Owl333’s comment here reminded me of the recent news stories about the BLM changing policies in Rabbit Valley, Colorado due to bad recreationist behavior. I like how the author of this op-ed in the Grand Junction Sentinel, Jim Cagney, a retired BLMer, characterized it as the need for an upgraded land ethic. a few excerpts:
The recent BLM proposal for revised management of the Rabbit Valley entails the construction of new campgrounds, with a prohibition on dispersed camping once the campgrounds are completed. Some people like to stay at campgrounds, but not me. I don’t want a requirement to pay to for a site that entails enduring other people’s raucous behavior, generators, music and lights when I’ve always been able to pick out my own spot, and use it for free. I never camp in the Rabbit Valley because it’s so close to home, but I enjoy dispersed camping, so it’s sad to see yet another area getting closed. Regardless, I’ll probably have to live with those new rules, because they’re a sign of the times.
Long years ago, when I first started working for the Bureau of Land Management, a veteran warden from the Wyoming Fish & Game offered me some profound insight. He said the freedom to utilize natural resources is divisible by the number of people attempting to use those resources. If I were the only person hunting, all the rules associated with modern game management would be pointless.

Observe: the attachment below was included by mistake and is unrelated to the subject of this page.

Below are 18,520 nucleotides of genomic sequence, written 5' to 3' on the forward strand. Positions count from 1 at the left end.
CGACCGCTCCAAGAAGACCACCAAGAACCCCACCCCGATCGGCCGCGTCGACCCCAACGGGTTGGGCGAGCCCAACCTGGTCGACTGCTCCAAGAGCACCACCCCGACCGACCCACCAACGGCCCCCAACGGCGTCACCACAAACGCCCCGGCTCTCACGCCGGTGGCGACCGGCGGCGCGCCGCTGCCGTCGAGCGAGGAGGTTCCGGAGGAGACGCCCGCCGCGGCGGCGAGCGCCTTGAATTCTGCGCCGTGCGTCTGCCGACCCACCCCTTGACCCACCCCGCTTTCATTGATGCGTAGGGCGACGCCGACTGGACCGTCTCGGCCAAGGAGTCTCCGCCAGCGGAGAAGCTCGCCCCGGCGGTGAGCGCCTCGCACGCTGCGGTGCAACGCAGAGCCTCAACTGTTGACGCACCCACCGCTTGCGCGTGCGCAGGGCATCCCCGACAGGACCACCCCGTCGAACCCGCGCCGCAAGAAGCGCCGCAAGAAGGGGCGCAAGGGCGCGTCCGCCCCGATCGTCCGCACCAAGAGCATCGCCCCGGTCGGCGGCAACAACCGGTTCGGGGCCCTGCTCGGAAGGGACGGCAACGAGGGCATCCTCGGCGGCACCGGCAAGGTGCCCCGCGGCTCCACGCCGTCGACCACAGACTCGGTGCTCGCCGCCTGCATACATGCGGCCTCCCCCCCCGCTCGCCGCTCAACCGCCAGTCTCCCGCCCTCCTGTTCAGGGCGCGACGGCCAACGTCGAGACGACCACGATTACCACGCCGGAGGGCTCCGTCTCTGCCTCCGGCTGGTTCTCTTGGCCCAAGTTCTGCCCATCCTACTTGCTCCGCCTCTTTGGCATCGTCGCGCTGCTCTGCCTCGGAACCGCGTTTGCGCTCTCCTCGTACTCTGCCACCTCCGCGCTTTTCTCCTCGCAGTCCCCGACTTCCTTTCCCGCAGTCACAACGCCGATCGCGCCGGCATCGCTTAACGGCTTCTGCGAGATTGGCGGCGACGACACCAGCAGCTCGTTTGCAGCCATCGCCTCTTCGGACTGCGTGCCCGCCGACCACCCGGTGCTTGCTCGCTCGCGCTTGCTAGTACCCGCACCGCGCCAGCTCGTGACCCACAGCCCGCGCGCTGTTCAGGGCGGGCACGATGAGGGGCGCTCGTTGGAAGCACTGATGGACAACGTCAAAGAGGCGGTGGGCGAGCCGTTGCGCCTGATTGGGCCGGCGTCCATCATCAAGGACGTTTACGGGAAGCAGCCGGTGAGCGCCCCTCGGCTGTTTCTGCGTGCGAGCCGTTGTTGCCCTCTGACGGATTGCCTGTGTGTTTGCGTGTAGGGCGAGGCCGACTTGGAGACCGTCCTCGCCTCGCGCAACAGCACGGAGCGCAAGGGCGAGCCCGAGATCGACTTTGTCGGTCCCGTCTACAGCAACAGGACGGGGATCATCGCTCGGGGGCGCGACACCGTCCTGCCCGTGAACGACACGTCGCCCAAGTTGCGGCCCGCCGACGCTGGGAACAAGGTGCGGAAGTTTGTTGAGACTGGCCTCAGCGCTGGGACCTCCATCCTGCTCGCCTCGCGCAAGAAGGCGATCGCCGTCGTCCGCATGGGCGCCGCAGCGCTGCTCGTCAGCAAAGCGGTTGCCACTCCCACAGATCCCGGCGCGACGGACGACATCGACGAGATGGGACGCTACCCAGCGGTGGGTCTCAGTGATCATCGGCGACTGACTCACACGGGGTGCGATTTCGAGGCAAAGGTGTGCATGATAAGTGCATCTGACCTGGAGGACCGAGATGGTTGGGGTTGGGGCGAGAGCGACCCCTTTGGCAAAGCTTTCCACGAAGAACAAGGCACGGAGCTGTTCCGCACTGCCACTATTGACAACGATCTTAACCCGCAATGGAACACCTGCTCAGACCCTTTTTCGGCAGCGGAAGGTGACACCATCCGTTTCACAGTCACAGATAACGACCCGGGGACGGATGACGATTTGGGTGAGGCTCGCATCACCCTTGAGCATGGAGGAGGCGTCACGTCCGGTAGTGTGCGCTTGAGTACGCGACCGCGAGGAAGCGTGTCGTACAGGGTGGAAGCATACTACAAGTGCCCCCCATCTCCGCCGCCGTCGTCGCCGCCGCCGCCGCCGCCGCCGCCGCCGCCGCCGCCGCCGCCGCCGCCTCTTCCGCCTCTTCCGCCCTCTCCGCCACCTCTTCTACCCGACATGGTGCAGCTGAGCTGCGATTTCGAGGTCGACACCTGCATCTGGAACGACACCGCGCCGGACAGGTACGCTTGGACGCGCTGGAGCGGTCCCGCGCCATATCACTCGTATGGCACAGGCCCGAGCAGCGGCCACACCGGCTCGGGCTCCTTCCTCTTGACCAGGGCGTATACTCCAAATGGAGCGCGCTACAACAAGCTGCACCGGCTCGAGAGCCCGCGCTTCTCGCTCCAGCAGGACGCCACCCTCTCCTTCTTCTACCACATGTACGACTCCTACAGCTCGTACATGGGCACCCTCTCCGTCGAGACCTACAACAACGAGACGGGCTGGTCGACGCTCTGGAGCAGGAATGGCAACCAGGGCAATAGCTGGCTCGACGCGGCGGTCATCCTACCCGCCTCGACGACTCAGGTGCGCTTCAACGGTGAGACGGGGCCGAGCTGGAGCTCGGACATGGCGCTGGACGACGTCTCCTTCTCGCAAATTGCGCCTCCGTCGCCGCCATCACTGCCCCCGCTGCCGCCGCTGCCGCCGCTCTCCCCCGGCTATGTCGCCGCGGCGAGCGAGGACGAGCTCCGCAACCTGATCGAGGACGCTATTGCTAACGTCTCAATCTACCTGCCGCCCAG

Meanwhile, increasing use and a lack of land-use ethic, associated with the more remote dispersed camping I prefer, carries a nasty progression these days. The landscape is dotted with big fire rings full of ash, broken glass and half burned garbage. Wishing to avoid the soot, trash, and ring of toilet paper on the perimeter, the next group builds another campsite nearby, creating a new route if necessary. Route proliferation causes erosion, loss of wildlife habitat, and degradation of legally protected cultural sites. Soil disturbance in desert environments causes dust-on-snow issues that reduce our water supply. No doubt the BLM is acting on the premise that outdoor recreation is a core economic driver for the Grand Valley, so we can’t afford to let our key attractions deteriorate.
I’m with Cagney on the preference for dispersed camping, and the hope that the behavior of some doesn’t ruin it for the rest of us. There’s also concern about the environmental impacts of the new recreation economy, including the carbon emissions from folks driving out to recreate. But who would want to try to keep people recreating on our public lands? And should people pay something for dispersed camping?